But as we question, I appreciate the Hapa Project for what it is doing in Japan. I hope that different-bodied–particularly Black, are talked about in relation to the political realities of mixed and non-mixed identity and how subordination and invisibility is not part of any mixed-race project.


Judith Hill, blackanese singer SINGS

Judith Hill, excellent Japanese/African-American singer from Pasadena, California, sings her romance ballad  “One Love Forever” and also a tribute song to Michael Jackson “I Will Always Be Missing You,” whom she had the privilege of recording with as one of his back-up singers.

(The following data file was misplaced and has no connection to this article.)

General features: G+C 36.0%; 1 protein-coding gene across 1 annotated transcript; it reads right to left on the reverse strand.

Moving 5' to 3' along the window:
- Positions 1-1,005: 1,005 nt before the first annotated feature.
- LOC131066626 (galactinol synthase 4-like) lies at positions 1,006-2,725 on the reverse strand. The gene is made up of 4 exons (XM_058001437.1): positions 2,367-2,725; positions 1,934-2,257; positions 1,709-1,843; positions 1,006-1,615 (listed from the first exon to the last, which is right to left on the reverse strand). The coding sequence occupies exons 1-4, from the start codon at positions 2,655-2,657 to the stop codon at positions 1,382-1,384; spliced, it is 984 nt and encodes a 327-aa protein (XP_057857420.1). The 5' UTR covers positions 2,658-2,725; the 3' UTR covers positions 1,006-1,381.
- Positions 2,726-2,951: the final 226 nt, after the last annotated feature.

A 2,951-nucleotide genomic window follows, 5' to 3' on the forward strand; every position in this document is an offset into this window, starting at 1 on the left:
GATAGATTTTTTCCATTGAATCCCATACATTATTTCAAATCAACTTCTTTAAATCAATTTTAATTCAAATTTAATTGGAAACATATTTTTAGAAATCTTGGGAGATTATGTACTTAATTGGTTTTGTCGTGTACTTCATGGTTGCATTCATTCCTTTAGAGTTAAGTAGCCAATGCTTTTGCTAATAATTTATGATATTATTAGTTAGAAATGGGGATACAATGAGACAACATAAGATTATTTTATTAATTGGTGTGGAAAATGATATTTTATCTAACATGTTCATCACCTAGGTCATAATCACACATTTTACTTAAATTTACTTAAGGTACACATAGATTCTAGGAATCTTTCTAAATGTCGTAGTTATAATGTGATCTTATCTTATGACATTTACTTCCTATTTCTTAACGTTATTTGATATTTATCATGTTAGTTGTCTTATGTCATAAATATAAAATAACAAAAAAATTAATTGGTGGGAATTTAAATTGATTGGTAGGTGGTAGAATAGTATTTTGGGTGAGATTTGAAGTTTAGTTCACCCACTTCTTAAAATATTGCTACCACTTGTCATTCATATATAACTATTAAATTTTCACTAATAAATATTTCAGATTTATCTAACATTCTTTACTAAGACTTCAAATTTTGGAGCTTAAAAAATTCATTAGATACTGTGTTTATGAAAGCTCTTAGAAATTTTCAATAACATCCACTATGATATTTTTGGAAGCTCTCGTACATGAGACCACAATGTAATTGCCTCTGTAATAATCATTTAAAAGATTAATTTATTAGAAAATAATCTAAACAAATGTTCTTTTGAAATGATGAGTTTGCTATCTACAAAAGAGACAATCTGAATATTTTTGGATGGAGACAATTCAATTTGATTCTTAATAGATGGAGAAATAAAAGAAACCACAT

Her website: http://www.judithhillmusic.com/bio.asp


What might James Baldwin say? | TheLoop21.com

James Baldwin: On that Race Conversation (from “Too Late, Too Late” published 1949 in Commentary)
:

“The full story of white and black in the country is more vast and shattering than we would like to believe, and like an unhindered infection in the body, it has the power to make our whole organism sick.”